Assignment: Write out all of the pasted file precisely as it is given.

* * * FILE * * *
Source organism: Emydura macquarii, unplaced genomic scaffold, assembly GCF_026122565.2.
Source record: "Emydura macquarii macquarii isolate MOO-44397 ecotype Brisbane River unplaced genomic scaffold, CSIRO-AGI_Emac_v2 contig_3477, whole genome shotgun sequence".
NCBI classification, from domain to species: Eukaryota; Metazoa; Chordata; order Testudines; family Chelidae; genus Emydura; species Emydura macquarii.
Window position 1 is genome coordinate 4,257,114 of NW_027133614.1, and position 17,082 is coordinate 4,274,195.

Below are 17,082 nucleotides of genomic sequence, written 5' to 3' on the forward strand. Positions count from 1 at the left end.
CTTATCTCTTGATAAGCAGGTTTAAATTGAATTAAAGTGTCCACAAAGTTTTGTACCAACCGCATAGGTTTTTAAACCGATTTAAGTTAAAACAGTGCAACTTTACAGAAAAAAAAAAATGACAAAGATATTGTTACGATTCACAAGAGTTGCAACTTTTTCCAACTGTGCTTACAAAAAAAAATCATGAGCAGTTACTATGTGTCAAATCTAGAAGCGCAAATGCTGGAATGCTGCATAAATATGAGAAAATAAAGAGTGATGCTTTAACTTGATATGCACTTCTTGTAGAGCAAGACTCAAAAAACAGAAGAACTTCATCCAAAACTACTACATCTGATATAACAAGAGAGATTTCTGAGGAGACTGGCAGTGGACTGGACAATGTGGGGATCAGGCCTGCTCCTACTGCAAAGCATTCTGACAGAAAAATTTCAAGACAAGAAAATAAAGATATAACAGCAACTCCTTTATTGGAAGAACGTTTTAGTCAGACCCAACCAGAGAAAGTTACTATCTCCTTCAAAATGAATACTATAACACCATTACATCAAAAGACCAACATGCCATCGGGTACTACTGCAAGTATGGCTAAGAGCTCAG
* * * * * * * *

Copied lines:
Source organism: Emydura macquarii, unplaced genomic scaffold, assembly GCF_026122565.2.
Source record: "Emydura macquarii macquarii isolate MOO-44397 ecotype Brisbane River unplaced genomic scaffold, CSIRO-AGI_Emac_v2 contig_3477, whole genome shotgun sequence".
NCBI classification, from domain to species: Eukaryota; Metazoa; Chordata; order Testudines; family Chelidae; genus Emydura; species Emydura macquarii.
Window position 1 is genome coordinate 4,257,114 of NW_027133614.1, and position 17,082 is coordinate 4,274,195.

Below are 17,082 nucleotides of genomic sequence, written 5' to 3' on the forward strand. Positions count from 1 at the left end.
CTTATCTCTTGATAAGCAGGTTTAAATTGAATTAAAGTGTCCACAAAGTTTTGTACCAACCGCATAGGTTTTTAAACCGATTTAAGTTAAAACAGTGCAACTTTACAGAAAAAAAAAAATGACAAAGATATTGTTACGATTCACAAGAGTTGCAACTTTTTCCAACTGTGCTTACAAAAAAAAATCATGAGCAGTTACTATGTGTCAAATCTAGAAGCGCAAATGCTGGAATGCTGCATAAATATGAGAAAATAAAGAGTGATGCTTTAACTTGATATGCACTTCTTGTAGAGCAAGACTCAAAAAACAGAAGAACTTCATCCAAAACTACTACATCTGATATAACAAGAGAGATTTCTGAGGAGACTGGCAGTGGACTGGACAATGTGGGGATCAGGCCTGCTCCTACTGCAAAGCATTCTGACAGAAAAATTTCAAGACAAGAAAATAAAGATATAACAGCAACTCCTTTATTGGAAGAACGTTTTAGTCAGACCCAACCAGAGAAAGTTACTATCTCCTTCAAAATGAATACTATAACACCATTACATCAAAAGACCAACATGCCATCGGGTACTACTGCAAGTATGGCTAAGAGCTCAG